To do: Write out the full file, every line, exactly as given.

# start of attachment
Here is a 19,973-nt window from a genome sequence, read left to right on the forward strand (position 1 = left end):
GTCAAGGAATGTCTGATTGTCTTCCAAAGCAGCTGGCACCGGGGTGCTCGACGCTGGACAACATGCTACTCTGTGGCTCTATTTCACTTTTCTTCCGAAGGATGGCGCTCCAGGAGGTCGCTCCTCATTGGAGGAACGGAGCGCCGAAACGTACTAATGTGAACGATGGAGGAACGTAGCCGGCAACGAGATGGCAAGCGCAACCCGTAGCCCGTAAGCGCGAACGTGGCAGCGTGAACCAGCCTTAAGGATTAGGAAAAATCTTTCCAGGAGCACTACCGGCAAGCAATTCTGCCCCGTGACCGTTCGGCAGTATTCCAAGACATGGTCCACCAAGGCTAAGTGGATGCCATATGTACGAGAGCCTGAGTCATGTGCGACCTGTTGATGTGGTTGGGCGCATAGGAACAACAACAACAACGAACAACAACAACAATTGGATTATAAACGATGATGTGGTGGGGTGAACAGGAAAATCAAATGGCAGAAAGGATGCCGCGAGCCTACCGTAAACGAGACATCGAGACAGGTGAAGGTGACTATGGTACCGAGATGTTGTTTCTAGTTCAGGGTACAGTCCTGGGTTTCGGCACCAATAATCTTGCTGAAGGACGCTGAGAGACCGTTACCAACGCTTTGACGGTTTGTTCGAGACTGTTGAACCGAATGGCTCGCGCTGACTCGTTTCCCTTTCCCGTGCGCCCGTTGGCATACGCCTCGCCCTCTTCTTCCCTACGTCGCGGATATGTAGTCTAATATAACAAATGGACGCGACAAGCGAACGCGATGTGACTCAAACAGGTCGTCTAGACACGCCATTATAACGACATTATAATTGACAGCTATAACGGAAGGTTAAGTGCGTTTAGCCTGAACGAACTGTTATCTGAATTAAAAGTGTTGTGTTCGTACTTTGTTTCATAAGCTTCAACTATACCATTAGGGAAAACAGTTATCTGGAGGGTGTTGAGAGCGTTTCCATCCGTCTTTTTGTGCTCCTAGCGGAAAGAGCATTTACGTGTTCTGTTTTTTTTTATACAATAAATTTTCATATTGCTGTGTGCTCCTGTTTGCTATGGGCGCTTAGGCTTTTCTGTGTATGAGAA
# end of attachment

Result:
Here is a 19,973-nt window from a genome sequence, read left to right on the forward strand (position 1 = left end):
GTCAAGGAATGTCTGATTGTCTTCCAAAGCAGCTGGCACCGGGGTGCTCGACGCTGGACAACATGCTACTCTGTGGCTCTATTTCACTTTTCTTCCGAAGGATGGCGCTCCAGGAGGTCGCTCCTCATTGGAGGAACGGAGCGCCGAAACGTACTAATGTGAACGATGGAGGAACGTAGCCGGCAACGAGATGGCAAGCGCAACCCGTAGCCCGTAAGCGCGAACGTGGCAGCGTGAACCAGCCTTAAGGATTAGGAAAAATCTTTCCAGGAGCACTACCGGCAAGCAATTCTGCCCCGTGACCGTTCGGCAGTATTCCAAGACATGGTCCACCAAGGCTAAGTGGATGCCATATGTACGAGAGCCTGAGTCATGTGCGACCTGTTGATGTGGTTGGGCGCATAGGAACAACAACAACAACGAACAACAACAACAATTGGATTATAAACGATGATGTGGTGGGGTGAACAGGAAAATCAAATGGCAGAAAGGATGCCGCGAGCCTACCGTAAACGAGACATCGAGACAGGTGAAGGTGACTATGGTACCGAGATGTTGTTTCTAGTTCAGGGTACAGTCCTGGGTTTCGGCACCAATAATCTTGCTGAAGGACGCTGAGAGACCGTTACCAACGCTTTGACGGTTTGTTCGAGACTGTTGAACCGAATGGCTCGCGCTGACTCGTTTCCCTTTCCCGTGCGCCCGTTGGCATACGCCTCGCCCTCTTCTTCCCTACGTCGCGGATATGTAGTCTAATATAACAAATGGACGCGACAAGCGAACGCGATGTGACTCAAACAGGTCGTCTAGACACGCCATTATAACGACATTATAATTGACAGCTATAACGGAAGGTTAAGTGCGTTTAGCCTGAACGAACTGTTATCTGAATTAAAAGTGTTGTGTTCGTACTTTGTTTCATAAGCTTCAACTATACCATTAGGGAAAACAGTTATCTGGAGGGTGTTGAGAGCGTTTCCATCCGTCTTTTTGTGCTCCTAGCGGAAAGAGCATTTACGTGTTCTGTTTTTTTTTATACAATAAATTTTCATATTGCTGTGTGCTCCTGTTTGCTATGGGCGCTTAGGCTTTTCTGTGTATGAGAA